Our marketing consulting clients ask us a lot, “Now that I have a website, how to people find me?”
The answer can be many things, depending on your industry, budget, brand values, and comfort level. However, the one thing that I can universally advise is a simple, effective and powerful technique that will be off for years to come: Topic Clusters (sometimes called content clusters or hub and spokes).
What are Search Optimized Topic Clusters?
The tactic I consistently recommend to folks who are serious about people finding them and building trust online is to take the content cluster approach.
Here’s the basic notion of content clusters: You create a website content structure that looks like a wheel with spokes.
Big, broad topics (pillar posts) you’re aiming to build authority on in the middle, with spokes coming off if that main central hub. The spokes are where your narrow keyword-rich, search-focused topics live. Each of these pieces is internally linked.
This is all contained in articles of your blog, which makes it’s simpler to interlink and often has some built-in SEO friendliness.
Why Content Clusters Help Search Engine Optimization—and Your Business
The reason I love this methodology is that it also forces you to think seriously about your business strategy and audience. It’s not just “trying to rank for keywords,” it’s creating that elusive authority, and then leveraging that authority to rank for keywords you’re targeting. It’s very focused and less random or scattered than other content strategies.
Topic or Content Clusters are something that people can implement no matter what phase their business is in.
Newbie? Cool, start with a pillar post related to your core mission and build from there! An old hat? No problem! You can reverse engineer the existing content on your website, and backfill to create an awesome content cluster.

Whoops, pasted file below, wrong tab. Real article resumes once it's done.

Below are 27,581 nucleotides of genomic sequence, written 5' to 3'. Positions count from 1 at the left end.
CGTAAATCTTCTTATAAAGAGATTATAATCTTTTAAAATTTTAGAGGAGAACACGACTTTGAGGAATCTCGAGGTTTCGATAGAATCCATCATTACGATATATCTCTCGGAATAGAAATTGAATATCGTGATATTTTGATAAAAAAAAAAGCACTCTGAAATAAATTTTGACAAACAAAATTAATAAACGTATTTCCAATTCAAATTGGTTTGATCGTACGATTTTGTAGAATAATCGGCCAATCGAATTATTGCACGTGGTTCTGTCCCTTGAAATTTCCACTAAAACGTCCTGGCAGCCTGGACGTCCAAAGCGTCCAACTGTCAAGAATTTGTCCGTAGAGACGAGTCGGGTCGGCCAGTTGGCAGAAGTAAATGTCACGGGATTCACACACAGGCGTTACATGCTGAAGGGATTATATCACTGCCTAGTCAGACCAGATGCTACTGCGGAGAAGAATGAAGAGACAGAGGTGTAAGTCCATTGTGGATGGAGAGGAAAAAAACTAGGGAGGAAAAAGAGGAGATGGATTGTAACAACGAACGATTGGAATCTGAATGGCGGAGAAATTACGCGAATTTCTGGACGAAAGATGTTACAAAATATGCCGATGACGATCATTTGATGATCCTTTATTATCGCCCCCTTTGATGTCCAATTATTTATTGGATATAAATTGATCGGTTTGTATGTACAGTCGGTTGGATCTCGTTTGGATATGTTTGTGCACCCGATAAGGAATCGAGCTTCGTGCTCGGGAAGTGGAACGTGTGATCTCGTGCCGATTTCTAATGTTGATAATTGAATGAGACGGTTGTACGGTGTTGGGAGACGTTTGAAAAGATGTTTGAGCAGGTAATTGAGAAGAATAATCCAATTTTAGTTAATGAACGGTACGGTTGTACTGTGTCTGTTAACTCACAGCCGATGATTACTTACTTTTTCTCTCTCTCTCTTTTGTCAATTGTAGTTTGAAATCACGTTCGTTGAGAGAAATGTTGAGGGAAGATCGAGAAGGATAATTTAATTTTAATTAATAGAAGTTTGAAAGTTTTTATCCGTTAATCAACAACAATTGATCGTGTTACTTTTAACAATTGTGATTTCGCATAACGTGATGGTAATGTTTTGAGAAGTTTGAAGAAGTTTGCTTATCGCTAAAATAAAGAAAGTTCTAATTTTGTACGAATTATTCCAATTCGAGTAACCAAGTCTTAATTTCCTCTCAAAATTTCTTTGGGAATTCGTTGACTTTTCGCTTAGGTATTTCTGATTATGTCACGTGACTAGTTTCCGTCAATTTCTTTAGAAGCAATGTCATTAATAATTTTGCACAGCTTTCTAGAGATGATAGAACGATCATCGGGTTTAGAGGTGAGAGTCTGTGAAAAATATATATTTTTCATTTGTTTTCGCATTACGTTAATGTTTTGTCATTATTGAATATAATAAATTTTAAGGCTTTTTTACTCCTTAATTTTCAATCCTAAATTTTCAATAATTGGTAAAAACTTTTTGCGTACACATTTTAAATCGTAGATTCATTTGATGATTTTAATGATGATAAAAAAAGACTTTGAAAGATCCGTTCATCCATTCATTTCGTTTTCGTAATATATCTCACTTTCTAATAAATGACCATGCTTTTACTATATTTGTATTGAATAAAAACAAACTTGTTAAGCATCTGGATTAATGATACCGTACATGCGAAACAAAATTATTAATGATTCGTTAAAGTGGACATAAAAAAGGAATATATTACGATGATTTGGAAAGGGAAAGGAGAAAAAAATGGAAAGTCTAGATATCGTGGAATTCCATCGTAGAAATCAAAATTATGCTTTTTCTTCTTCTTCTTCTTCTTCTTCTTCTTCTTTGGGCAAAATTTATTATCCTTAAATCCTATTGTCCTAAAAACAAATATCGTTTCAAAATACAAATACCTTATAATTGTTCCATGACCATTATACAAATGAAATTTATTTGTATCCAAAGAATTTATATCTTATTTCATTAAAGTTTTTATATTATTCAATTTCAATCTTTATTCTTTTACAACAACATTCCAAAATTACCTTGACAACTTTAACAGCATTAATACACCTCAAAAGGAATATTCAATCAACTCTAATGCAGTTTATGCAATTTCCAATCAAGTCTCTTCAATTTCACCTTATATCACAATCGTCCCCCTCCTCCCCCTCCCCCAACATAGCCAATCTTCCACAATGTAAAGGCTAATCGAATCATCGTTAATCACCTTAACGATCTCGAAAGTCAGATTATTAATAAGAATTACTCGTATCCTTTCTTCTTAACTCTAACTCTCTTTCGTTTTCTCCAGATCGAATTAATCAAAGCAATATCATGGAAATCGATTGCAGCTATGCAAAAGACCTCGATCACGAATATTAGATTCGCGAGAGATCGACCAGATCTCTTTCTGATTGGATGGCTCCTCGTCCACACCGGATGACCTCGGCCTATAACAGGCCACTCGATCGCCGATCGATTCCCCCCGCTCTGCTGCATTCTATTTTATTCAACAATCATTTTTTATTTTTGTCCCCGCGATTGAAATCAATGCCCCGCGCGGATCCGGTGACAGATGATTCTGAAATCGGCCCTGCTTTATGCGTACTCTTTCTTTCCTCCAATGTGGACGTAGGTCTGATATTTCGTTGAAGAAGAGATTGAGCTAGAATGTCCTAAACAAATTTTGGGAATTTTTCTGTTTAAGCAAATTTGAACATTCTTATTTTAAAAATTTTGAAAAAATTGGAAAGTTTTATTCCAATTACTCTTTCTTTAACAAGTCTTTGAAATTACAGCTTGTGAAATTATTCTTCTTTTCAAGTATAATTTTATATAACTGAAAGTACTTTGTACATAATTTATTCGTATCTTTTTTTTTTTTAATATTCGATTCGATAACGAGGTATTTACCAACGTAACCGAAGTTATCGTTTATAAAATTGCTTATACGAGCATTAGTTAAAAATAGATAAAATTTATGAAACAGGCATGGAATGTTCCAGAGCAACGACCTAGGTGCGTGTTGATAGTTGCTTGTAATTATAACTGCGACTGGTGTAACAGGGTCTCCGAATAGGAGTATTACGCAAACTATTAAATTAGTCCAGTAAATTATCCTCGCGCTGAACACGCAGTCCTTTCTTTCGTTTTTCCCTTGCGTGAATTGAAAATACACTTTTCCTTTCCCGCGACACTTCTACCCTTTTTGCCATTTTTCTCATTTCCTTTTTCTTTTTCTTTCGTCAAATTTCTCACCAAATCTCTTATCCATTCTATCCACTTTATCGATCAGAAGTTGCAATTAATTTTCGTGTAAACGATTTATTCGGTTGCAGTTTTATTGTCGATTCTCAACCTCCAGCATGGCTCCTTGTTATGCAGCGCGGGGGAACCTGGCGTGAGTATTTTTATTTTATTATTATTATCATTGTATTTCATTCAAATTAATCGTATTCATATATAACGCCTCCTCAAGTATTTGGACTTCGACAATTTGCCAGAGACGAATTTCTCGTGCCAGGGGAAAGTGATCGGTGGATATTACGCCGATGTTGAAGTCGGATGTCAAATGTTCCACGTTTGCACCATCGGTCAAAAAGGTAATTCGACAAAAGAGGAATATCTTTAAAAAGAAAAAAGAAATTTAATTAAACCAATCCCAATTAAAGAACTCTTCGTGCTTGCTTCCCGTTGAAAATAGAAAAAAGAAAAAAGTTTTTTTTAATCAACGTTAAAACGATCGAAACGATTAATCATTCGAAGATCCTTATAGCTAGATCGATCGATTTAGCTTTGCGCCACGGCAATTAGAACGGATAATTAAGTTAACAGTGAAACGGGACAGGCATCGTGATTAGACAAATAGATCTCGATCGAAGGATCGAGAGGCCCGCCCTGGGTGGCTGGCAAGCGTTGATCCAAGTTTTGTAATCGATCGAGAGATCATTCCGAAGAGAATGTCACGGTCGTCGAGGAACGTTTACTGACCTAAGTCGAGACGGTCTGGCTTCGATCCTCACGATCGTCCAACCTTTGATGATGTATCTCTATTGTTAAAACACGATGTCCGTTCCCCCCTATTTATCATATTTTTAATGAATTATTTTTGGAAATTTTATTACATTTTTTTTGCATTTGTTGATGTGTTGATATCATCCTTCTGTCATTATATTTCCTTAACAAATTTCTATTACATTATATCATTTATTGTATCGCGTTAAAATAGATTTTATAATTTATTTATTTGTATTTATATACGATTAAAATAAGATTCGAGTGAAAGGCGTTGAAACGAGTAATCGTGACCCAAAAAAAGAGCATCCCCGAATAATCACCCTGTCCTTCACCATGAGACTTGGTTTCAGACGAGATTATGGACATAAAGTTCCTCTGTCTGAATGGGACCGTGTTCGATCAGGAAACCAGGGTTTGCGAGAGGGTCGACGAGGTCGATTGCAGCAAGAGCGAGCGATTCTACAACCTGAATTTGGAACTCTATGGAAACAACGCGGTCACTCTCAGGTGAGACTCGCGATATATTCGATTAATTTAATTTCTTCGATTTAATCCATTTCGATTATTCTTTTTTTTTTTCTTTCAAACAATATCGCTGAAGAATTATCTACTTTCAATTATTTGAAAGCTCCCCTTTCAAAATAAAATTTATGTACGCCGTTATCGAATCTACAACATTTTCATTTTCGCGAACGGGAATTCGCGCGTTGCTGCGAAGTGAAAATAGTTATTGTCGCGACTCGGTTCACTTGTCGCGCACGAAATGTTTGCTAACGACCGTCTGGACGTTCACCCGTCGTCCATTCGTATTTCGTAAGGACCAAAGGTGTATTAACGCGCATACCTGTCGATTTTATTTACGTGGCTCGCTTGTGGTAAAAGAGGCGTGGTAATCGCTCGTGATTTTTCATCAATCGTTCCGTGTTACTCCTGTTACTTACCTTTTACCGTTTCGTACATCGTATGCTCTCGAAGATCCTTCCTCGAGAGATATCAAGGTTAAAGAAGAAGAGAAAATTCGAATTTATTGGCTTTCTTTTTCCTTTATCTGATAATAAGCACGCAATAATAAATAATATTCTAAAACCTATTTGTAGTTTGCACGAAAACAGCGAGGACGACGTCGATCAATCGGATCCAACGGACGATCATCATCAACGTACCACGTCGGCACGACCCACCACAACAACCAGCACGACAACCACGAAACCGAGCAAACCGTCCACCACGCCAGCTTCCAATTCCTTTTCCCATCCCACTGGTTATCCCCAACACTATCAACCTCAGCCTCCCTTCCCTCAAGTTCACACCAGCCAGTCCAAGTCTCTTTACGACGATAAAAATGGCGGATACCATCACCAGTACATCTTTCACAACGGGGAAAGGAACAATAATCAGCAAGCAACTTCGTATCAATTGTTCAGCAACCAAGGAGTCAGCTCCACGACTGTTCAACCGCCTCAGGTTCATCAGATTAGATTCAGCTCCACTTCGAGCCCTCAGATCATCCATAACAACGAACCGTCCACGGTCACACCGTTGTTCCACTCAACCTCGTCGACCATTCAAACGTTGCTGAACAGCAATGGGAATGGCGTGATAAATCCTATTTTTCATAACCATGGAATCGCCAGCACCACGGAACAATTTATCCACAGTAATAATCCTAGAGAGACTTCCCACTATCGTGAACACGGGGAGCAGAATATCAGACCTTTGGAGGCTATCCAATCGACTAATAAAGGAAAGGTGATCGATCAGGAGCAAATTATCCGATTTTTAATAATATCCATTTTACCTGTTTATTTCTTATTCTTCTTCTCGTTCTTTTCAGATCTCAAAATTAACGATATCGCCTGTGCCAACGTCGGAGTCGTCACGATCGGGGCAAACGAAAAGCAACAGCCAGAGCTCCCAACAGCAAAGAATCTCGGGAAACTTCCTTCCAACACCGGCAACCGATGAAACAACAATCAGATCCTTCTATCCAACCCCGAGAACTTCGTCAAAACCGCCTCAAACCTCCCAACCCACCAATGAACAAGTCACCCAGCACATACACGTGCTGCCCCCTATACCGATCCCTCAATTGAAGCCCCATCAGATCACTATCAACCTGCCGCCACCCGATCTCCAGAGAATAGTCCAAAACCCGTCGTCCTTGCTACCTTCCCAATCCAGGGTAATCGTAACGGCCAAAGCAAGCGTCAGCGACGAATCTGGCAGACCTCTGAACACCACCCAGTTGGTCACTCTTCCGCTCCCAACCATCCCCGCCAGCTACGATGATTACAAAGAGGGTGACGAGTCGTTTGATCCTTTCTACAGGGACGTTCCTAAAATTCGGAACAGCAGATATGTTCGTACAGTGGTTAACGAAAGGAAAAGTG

Plus, it just makes sense to real humans—it’s not just trying to game the Google system.
People have an “ah ha!” moment when I explain this to them because this is how they research and understand information themselves. It feels natural and comfortable.
Sound cool? It is!
There are loads of places to read about this online and everyone has slightly different approaches to the same concept, but it’s a pretty simple three-part system that just, well, works. I like this Hubspot guide, though my methodology is somewhat different (and I think more approachable and less sales-y, if we’re being honest!).
Sarah Moon & Co’s Approach to Search-First Topic Clusters
Our team likes to focus our content clusters on reaching “problem-aware” searchers.
These tend to be folks early in their journey for a solution. What questions are they asking Siri while walking their dogs? What secret aspirations are they typing into Google when they wake up at night? This when we want to meet our audience—not when they’ve decided on a solution. Then, we craft a problem-aware series of content clusters that look something like this:
Over time, Topic Clusters build authority for your website.
They do a ton of work showcasing your expertise and proving to that you are a subject matter expert and thought leader. The other outstanding feature of this methodology is that they live for a long, long time on the internet. You can simply keep the content updated as you get new information and your thinking changes. In the end, the initial work pays off in spades.